The case for “pop-up” cycle lanes is so close to being open-and-shut, it is genuinely baffling to understand what reasons MCC might have for their reluctance. As @ClimateEmergMcr tweeted not long ago:
It’s a public health issue.
It’s a social justice issue.
It’s an air quality issue.
It’s a climate change issue. #multisolving
Why don’t MCC see it as the obvious thing to do? If they can’t manage a few pop-up bike lanes, what credence do we give their wider zero carbon plans!
— Climate Emergency Manchester (@ClimateEmergMcr) June 15, 2020
And yet, here we are. So what is to be done? Well, my colleague Marc posted some thoughts about what you can do over the next few days. But what can be changed, structurally, to increase the chances of a) not getting into this kind of ludicrous mess in the first place, and b) if we do, giving it the attention it deserves?
One idea would be to lobby the Council to create a seventh Scrutiny Committee, one dedicated to climate and the environment. The existing “NESC” (Neighbourhoods and Environment Scrutiny Committee) does technically already include this – but because of the many other important things it also has to consider, there simply isn’t enough attention given to this sort of issue. A dedicated C&E scrutiny committee could do a much better job of holding the Council Executive to account, something they historically do not like.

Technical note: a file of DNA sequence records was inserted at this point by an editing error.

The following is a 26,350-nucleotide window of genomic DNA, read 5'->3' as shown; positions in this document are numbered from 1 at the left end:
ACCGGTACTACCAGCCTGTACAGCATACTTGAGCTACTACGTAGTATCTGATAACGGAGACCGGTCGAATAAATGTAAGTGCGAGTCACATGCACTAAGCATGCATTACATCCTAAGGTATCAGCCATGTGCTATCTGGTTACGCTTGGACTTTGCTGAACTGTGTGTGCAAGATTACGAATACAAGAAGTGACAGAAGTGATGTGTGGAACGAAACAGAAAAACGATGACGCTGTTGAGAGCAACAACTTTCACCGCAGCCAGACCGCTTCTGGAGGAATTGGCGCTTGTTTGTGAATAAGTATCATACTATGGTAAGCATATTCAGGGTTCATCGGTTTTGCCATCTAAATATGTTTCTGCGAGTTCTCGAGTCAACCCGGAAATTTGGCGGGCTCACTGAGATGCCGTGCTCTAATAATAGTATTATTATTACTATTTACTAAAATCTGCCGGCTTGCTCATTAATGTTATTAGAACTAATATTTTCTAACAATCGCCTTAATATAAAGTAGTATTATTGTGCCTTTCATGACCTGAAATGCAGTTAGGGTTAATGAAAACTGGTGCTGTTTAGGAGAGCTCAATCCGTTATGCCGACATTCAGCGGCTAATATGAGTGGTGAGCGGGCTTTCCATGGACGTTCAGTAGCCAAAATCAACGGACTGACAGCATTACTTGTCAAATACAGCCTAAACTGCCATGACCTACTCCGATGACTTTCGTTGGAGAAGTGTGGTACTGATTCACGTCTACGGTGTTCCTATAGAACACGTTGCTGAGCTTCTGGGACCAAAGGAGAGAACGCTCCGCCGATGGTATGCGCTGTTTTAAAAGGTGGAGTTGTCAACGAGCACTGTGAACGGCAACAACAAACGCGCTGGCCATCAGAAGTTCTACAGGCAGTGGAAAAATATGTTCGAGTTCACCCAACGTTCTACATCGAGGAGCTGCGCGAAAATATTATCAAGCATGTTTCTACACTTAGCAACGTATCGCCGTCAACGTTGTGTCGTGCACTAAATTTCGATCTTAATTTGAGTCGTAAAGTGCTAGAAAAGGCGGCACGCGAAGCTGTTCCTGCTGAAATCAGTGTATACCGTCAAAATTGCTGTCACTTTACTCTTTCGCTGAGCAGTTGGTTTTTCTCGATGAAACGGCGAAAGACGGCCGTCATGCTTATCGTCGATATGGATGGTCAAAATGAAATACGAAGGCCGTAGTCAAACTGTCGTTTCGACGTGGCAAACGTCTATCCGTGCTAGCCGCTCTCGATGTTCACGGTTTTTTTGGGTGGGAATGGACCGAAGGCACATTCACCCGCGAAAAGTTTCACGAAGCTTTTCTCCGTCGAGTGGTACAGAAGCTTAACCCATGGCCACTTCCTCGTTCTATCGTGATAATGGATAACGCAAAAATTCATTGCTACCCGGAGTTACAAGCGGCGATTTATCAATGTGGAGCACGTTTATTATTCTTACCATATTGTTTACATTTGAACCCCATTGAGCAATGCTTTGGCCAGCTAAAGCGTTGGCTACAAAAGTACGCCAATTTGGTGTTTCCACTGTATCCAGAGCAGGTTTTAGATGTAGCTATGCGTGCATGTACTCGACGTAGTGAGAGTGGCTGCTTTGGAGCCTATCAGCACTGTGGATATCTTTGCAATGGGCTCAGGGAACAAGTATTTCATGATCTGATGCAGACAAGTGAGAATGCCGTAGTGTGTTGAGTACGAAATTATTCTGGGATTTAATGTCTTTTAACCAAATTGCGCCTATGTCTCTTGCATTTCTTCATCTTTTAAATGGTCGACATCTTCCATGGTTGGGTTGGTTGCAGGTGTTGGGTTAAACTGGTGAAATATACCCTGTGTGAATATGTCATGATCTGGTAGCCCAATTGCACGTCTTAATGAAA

So, how do we persuade the turkeys to uh, vote for Christmas? We force a vote using the Council’s own petition scheme, which they are legally obliged to debate and vote on at a Full Council session, if the necessary (4000) signatures are obtained. The link between our petition and pop-up bike lanes, housing retrofits, protection of local ecologies or any other “green” issues may seem tenuous, but at CEM we believe it’s a way to give Manchester citizens a much stronger voice within the Council, one that is sorely needed given the lack of actual (helpful) action.
If you’re not happy about the MCC’s response to this issue and want them to be more responsible to its residents, please sign our petition online. If you’ve already done that – please tweet the link and ask others who live, work or study in Manchester to sign it.
 The Council has done plenty of “acting” – buying up old retail sites to turn into car parks next to schools, approving planning applications for expensive apartment blocks during lockdown, removing existing cycling provision from major routes through the city.